SEBRING, Fla. -- Just when it looked like Champion Racing would finally win its first American Le Mans Series race, a bizarre sequence of late-race events handed the win to the Joest Audi of Frank Biela, Marco Werner, and Phillip Peter, which had...
SEBRING, Fla. -- Just when it looked like Champion Racing would finally win its first American Le Mans Series race, a bizarre sequence of late-race events handed the win to the Joest Audi of Frank Biela, Marco Werner, and Phillip Peter, which had trailed the Champion Audi for most of the 51st running of the Mobil 1 12 Hours of Sebring.Ferrari slammed into the Turn 17 wall - allowed Werner to close within six seconds of Emanuele Pirro's Audi, erasing the 34-second lead that Pirro's teammate, J.J. Lehto, had opened up on Biela before the yellow. Then, when severe leg cramps forced Pirro to stop again 45 minutes later, Werner found himself in control of the race for the first time since the 4-hour mark.
"I had to stop early as I suddenly got a cramp in the calves of both legs," said Pirro, the 2001 ALMS champion. "I did not have enough time between my stints to recuperate sufficiently and it would seem I possibly did not take in sufficient food and drink."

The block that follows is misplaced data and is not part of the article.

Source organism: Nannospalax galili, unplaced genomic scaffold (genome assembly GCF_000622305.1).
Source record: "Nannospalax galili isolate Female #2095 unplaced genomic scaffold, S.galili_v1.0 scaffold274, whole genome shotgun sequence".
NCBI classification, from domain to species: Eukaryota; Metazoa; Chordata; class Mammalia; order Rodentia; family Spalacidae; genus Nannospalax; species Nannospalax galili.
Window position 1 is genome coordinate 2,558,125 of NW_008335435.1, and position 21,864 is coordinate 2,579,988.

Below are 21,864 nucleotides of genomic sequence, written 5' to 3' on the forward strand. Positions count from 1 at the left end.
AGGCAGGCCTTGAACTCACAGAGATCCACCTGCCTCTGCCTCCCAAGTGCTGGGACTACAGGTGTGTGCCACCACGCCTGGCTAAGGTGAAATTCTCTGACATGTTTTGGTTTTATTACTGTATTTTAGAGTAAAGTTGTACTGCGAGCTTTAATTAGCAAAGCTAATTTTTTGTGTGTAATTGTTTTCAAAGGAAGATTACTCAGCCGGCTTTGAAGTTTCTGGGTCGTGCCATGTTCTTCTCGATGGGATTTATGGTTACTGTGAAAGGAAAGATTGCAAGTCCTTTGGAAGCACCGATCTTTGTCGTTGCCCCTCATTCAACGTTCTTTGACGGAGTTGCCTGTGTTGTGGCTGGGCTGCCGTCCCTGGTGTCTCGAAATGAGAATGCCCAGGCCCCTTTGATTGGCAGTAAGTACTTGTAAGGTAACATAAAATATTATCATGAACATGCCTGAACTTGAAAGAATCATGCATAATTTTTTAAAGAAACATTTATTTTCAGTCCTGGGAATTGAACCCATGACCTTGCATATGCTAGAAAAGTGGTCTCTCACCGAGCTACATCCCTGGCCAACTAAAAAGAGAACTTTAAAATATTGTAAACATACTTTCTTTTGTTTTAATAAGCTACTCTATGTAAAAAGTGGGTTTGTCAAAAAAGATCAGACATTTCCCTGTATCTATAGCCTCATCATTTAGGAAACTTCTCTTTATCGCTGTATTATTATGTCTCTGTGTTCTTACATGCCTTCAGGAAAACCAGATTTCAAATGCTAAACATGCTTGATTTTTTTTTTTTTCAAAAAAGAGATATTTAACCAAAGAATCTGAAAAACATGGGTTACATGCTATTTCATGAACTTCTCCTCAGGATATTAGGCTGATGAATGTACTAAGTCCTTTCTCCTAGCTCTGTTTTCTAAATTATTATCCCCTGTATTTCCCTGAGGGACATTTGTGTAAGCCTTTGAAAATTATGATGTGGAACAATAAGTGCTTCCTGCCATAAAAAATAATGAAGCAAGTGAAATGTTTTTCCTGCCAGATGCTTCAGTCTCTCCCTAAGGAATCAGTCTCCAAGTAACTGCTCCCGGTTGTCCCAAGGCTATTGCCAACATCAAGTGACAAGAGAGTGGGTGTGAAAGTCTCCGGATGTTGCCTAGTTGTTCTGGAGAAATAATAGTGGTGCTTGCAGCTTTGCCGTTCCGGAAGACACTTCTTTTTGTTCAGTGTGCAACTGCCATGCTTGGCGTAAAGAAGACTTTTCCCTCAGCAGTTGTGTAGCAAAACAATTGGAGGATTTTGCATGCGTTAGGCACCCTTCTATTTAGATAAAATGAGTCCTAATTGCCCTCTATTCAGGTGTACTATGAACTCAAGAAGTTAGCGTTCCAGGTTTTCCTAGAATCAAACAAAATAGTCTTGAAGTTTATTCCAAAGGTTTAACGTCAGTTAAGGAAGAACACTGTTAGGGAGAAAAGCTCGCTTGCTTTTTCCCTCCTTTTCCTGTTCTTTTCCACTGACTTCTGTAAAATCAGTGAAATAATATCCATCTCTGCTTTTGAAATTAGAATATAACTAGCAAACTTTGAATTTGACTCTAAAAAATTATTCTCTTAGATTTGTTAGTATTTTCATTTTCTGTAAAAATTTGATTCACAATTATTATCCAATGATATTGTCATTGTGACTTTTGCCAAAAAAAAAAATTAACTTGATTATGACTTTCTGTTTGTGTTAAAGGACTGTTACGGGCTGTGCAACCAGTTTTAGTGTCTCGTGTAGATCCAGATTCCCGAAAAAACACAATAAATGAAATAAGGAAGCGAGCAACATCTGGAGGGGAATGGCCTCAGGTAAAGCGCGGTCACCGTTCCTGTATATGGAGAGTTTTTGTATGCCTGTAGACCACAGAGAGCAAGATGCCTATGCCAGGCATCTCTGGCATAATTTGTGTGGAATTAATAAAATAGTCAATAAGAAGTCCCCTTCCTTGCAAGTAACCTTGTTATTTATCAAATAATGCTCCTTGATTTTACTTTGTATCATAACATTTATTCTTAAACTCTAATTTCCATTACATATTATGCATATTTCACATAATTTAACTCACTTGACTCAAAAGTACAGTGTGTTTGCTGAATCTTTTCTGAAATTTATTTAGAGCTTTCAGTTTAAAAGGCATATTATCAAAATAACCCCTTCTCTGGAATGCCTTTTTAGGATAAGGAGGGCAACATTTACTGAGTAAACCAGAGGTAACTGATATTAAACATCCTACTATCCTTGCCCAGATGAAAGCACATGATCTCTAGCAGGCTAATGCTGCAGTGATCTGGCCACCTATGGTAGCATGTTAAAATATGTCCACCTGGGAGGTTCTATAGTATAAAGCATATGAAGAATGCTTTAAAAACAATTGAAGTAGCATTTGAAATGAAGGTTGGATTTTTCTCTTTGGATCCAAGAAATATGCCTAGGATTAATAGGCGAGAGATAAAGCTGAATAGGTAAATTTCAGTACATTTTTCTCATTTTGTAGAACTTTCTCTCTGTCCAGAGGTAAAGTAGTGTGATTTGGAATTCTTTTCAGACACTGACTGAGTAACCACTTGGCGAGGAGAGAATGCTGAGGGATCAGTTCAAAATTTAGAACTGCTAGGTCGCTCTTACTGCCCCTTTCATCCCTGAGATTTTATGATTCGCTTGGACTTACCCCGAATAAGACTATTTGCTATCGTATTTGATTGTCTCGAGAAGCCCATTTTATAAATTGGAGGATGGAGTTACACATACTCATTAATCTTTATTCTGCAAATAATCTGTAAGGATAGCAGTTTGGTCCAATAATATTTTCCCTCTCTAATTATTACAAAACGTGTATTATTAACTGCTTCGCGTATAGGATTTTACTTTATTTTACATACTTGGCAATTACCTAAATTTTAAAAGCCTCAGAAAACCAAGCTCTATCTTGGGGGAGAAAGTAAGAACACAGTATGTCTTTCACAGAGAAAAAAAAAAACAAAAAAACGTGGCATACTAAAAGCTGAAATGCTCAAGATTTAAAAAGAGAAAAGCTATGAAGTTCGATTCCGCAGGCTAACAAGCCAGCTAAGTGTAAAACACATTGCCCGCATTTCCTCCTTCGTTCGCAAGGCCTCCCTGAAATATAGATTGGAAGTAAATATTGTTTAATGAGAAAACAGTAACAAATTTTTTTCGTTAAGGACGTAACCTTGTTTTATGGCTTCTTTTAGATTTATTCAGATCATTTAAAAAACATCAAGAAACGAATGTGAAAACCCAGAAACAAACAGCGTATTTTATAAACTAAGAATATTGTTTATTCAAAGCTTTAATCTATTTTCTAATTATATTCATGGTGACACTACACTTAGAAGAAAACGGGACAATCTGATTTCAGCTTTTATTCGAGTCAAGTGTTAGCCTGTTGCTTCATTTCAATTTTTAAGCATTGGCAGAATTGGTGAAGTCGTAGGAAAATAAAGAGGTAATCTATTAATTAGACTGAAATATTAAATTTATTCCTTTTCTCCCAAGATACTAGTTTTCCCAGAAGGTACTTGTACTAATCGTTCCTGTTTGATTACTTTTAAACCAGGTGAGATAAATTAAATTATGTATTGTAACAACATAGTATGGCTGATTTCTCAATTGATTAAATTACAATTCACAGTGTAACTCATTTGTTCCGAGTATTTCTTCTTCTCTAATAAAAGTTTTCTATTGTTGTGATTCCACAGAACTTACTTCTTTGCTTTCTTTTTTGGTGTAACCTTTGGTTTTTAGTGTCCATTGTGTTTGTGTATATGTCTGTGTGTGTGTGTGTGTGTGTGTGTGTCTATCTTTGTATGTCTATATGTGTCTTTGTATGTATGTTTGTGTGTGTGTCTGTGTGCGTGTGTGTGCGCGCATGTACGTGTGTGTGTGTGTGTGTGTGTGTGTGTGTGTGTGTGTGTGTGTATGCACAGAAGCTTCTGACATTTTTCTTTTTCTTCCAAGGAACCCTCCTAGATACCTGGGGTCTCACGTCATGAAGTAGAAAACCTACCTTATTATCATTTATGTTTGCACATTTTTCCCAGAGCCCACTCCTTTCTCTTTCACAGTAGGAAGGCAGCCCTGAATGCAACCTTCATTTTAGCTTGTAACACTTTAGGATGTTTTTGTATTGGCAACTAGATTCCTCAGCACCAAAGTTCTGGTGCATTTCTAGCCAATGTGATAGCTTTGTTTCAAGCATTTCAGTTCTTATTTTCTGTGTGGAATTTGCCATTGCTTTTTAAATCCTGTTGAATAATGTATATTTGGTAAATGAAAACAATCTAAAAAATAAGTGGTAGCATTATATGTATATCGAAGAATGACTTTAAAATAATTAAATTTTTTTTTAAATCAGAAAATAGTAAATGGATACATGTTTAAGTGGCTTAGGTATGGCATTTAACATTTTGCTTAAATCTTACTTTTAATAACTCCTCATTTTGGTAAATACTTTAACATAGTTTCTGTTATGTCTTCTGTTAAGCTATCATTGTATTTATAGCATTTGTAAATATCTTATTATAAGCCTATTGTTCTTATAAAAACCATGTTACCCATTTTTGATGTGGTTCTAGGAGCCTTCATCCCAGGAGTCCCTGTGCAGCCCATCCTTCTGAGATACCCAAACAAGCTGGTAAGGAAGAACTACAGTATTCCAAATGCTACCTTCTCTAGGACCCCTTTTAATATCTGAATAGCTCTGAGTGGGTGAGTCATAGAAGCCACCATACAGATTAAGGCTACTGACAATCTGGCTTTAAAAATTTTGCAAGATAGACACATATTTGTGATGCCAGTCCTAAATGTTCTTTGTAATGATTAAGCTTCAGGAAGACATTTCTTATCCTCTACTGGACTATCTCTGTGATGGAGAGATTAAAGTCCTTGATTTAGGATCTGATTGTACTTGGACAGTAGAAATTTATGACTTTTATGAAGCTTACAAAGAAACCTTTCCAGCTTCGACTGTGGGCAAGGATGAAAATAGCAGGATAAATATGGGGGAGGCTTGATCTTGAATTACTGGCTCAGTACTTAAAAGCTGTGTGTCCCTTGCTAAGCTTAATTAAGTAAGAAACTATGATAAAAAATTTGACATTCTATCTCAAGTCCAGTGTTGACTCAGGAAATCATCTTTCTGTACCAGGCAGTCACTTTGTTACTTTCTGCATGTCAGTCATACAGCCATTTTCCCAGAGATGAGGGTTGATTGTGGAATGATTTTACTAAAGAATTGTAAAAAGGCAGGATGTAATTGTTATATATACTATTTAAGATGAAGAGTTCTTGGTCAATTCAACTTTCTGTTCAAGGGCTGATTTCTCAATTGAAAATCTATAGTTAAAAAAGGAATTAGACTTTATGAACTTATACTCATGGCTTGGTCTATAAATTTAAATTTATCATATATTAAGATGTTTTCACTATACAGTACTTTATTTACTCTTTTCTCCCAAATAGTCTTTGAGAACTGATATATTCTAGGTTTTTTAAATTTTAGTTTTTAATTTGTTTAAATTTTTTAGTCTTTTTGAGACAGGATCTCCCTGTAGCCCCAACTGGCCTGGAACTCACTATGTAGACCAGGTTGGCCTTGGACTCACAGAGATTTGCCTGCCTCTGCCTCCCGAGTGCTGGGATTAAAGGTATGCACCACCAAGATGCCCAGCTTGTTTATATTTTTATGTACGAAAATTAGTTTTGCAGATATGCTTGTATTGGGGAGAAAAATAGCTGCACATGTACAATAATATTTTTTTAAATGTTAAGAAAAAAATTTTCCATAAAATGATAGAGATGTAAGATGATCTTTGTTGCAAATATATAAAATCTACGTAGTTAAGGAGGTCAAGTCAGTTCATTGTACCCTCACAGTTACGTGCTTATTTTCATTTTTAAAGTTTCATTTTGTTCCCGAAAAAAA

Although Stefan Johansson, who took over for Pirro during the fatal stop, did his best to catch the streaking Werner, the Swede came up 13.493 seconds shy at the finish.
"It was pretty close the whole day," said three-time Le Mans winner Biela moments after his second Sebring win. "But the turning point in the race came when Pirro came out of the car and the full course yellow brought us to within six seconds of their [Champion's] lead."
"We had it in the bag," said a dejected Johansson, who double stinted his tires in a Herculean attempt to reel in Werner. "I don't know what happened. I don't even want to talk about it."
Today's Sebring win was the fourth in a row for both Reinhold Joest and Audi. It was also Champion Racing's second heartbreaking runner-up finish at Sebring in as many years.
"The two R8 cars of Champion Racing and Infineon Team Joest battled for the full 12 hours," said Dr. Wolfgang Ulrich, Head of Audi Sport. "Both had a chance to win the race. The Joest team was just a little luckier."